Diet and exercise when young affects brain size and anxiety when older
Healthy habits around diet and exercise are a good idea no matter how old we might be, but a new study has emphasized the importance of forming them early in life. Scientists have used mouse models to demonstrate how a combination of healthy eating and physical activity during childhood can have benefits that last long into adulthood, including an increase in brain mass and lower levels of anxiety.
The research was carried out by scientists at the University of California, Riverside (UCR), who back in February published a study detailing how a poor diet in childhood can lead to long-lasting alterations to the gut microbiome, even after switching to a healthier diet. This new study follows a similar theme, but investigates the impacts of childhood diet in combination with exercise on our health later in life.
“Any time you go to the doctor with concerns about your weight, almost without fail, they recommend you exercise and eat less,” says study lead Marcell Cadney. “That’s why it’s surprising most studies only look at diet or exercise separately. In this study, we wanted to include both.”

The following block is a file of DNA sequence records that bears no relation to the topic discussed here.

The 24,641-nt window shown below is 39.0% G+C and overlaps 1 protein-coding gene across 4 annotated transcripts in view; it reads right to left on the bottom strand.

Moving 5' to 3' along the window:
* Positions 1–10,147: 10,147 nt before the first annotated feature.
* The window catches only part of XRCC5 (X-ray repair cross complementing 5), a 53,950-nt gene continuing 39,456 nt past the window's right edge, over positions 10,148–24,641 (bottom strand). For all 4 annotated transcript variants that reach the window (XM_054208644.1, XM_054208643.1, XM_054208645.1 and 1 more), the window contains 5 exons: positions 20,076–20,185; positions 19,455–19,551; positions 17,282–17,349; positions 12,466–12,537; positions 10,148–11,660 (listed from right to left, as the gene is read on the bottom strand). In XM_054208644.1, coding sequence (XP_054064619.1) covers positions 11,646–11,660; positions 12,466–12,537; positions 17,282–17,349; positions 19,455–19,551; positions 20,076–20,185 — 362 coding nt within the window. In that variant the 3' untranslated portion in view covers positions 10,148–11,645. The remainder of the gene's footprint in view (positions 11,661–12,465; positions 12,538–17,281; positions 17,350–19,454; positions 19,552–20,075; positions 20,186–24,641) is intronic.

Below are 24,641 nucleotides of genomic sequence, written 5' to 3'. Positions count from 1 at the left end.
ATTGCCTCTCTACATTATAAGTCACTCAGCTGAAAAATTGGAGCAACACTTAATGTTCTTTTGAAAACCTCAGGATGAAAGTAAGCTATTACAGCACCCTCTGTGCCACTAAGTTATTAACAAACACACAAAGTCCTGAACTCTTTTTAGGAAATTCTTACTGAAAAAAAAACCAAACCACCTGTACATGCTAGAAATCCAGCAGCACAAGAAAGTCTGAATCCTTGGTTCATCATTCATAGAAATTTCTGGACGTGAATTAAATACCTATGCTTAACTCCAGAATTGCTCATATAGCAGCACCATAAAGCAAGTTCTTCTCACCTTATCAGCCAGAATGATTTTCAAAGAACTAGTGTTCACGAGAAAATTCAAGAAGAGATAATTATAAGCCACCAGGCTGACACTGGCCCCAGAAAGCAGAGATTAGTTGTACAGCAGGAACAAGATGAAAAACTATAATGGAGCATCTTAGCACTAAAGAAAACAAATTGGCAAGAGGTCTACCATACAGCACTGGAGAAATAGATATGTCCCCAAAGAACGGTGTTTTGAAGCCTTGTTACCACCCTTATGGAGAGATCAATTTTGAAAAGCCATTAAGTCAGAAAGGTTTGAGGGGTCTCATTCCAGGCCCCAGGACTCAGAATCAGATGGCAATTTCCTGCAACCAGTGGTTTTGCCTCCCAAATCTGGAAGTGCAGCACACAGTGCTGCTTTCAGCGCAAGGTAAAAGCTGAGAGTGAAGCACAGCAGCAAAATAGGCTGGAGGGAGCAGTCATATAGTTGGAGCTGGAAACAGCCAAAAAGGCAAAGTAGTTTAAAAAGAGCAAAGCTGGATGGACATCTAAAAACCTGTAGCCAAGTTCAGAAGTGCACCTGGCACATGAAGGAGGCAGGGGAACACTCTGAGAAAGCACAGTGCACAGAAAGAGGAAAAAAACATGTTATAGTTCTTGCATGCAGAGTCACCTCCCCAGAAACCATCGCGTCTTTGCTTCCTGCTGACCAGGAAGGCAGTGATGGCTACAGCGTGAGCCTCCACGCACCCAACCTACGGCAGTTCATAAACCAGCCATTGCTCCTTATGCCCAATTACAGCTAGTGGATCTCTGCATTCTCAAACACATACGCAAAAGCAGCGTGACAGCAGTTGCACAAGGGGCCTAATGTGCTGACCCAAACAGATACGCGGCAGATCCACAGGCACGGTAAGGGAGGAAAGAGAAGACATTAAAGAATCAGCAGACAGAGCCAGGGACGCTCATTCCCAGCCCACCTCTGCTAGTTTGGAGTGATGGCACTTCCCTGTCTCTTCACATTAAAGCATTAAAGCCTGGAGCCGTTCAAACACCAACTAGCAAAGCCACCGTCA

The study is described as the first to explore the long-lasting effects of diet and exercise combined, and involved young mice being separated into four different groups. Some were made to exercise, others were given no access to exercise, others were fed a healthy diet and others were placed on Western-style diets that were high in fat and sugar.
The young mice followed their allotted regimens for three weeks until they reached sexual maturity. All mice were then given a "washout" period, where they weren't given access to exercise wheels and were placed on healthy diets, after which the scientists conducted their assessments. This included measuring the rodents' aerobic capacity, behavioral analysis and looking at levels of several hormones.
This demonstrated that regular exercise and healthy eating early in life led to increased muscle and brain mass in the adult mice, with these rodents also exhibiting less anxious behaviors. The researchers note that exercise early in life, regardless of diet, also led to an increase in concentrations of leptin, a hormone produced by fat cells that regulates appetite and fat storage, in the adult mice.
“Our findings may be relevant for understanding the potential effects of activity reductions and dietary changes associated with obesity,” says UCR evolutionary physiologist Theodore Garland.
The research was published in the journal Physiology and Behavior.